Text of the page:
Green architecture provides benefits for humans and wildlife.
To the average passerby, the 640-acre wetlands adjacent to Andeavor’s Mandan, North Dakota refinery might simply look like part of the landscape where the refinery was built. However, it’s very much a part of the refinery itself – the successful partnering of industry and nature.
These wetlands are lovingly called the “North 40” by workers at the site, although no one really knows why the name stuck.
The North 40 is made up of an 11-pond system that treats waste water and serves as a wildlife habitat. More specifically, the ponds are a surface flow engineered wetland system. Five ponds are actively used in a filtration process to treat waste water from the refinery, while the other six are there for additional water storage capacity and wildlife habitats.
These habitats are home to more than 200 different species like deer, wild turkey, rabbits and pheasants. More than 2,000 goslings have hatched there, 800 of which were transplanted to start flocks in 20 different locations all over North Dakota. Other wildlife also frequents the area, like coyotes, foxes, skunks, minks, badgers, and birds like partridges, grouse, ducks, herons and pelicans.
The ecosystem has been enhanced and expanded over the years with islands and platforms to provide safe nesting areas. More than 60,000 trees and shrubs were planted (half of which bear fruit) to provide further food and shelter for wildlife. About 11,000 of these were planted over the past 25 years with Boy and Girl Scouts on Arbor Day. Additionally, fields of corn, alfalfa, millet and other forage crops were planted for the wildlife.
However, the North 40 wasn’t just an environmental success when it was built in 1974 – it made the Mandan refinery an industrial example of best practices for water treatment.
First, Mandan utilizes water from the Missouri River for various refinery operations. Then any water that isn’t consumed in those processes, or not converted to steam, ends up back in the river or recycled back into the refinery. However, before it can return, that waste water must be filtered. Mandan’s solution for this filtration, or ‘bioremediation’, was to turn to nature.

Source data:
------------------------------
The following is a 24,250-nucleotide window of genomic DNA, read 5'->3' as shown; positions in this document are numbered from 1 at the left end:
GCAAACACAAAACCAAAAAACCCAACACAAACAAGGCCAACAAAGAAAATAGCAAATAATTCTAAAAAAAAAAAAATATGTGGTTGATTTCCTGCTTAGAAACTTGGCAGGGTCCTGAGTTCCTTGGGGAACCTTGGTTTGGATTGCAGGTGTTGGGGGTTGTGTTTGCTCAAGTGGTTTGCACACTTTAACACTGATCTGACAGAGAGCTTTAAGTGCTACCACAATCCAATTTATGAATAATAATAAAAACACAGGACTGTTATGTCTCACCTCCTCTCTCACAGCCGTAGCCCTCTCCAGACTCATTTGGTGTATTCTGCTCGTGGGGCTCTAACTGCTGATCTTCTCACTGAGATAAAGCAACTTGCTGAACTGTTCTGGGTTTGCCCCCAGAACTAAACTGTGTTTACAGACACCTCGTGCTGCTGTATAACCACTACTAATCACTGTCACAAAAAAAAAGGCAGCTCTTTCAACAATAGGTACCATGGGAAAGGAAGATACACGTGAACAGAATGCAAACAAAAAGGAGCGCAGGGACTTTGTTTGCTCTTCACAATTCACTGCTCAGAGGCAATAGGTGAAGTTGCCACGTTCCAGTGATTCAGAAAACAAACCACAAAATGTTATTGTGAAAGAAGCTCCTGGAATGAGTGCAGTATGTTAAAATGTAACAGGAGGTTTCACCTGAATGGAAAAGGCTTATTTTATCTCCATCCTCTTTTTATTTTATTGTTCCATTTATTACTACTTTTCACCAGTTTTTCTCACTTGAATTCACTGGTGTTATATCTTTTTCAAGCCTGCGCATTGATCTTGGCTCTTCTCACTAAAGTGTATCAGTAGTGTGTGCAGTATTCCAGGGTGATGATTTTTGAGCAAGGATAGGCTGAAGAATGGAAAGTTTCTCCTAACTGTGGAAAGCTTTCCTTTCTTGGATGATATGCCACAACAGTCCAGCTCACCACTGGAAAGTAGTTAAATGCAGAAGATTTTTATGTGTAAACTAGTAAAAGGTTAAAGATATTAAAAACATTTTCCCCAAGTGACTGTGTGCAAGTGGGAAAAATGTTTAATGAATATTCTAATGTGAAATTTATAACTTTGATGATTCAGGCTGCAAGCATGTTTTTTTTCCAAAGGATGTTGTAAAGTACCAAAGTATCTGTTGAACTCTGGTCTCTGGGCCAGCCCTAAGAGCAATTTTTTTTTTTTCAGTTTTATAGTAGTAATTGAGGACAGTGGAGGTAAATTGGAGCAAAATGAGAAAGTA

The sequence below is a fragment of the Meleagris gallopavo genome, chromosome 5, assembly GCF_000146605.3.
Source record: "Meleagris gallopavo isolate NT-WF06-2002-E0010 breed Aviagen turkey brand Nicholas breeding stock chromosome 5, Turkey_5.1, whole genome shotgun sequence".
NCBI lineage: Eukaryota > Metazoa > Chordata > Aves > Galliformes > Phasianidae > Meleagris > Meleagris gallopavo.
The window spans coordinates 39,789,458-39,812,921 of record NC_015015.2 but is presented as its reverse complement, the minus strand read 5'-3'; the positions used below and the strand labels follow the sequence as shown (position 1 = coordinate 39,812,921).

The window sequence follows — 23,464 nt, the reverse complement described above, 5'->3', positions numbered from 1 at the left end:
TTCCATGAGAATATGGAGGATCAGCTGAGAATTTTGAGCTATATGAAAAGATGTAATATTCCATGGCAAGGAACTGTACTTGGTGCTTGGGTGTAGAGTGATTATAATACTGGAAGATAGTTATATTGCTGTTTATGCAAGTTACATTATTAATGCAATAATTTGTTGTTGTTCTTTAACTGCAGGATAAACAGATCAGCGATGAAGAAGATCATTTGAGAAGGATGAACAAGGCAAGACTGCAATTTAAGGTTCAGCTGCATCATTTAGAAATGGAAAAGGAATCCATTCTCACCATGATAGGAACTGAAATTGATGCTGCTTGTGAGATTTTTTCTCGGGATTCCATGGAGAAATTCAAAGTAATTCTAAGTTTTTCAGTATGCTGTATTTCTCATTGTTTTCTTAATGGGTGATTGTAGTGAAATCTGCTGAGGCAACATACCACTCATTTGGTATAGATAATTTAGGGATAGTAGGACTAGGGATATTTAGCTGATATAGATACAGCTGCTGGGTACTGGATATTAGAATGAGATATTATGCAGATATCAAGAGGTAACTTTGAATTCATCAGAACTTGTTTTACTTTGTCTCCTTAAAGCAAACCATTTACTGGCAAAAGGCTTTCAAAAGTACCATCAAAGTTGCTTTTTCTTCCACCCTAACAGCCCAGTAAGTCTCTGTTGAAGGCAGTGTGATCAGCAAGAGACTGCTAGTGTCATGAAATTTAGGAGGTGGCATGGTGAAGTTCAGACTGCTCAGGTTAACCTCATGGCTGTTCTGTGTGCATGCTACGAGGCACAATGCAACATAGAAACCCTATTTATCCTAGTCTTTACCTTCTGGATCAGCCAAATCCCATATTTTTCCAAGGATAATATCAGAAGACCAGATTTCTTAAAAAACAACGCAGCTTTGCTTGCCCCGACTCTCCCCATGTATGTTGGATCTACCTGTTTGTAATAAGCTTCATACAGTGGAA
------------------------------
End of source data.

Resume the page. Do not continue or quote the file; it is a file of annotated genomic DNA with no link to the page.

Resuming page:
Naturally occurring wetlands host vegetation like cattails and reeds. As water moves through this vegetation, pollutants in the water get absorbed and neutralized by the plants or broken down through chemical reactions and microbial activity. That microbial activity requires oxygen, which is created by the plants as well as any aeration of the water on the surface. Mandan’s North 40 wetland system was engineered to copy these natural processes. The cascading nature of its ponds also helps create extra aeration in the water.
In general, engineered wetland systems can operate up to 50 – 100 years. And the costs of building and maintaining them are significantly cheaper than mechanical processes to treat water. The North 40 has been a big part of proving this out for others around the world.
The refinery was one of the first to embrace engineered wetland solutions when they were first being pioneered in Germany in the early 1970’s. And in 1985, the refinery received the National Blue Heron Environmental Achievement Award, sponsored by the National Wildlife Federation and supported by the U.S. Fish and Wildlife Service.
For the last four decades, cities and industry alike have looked to Mandan as a successful example of how to treat water in a sustainable, affordable and lasting way. This is just one of the many ways Andeavor embraces and realizes a shared value approach to doing business.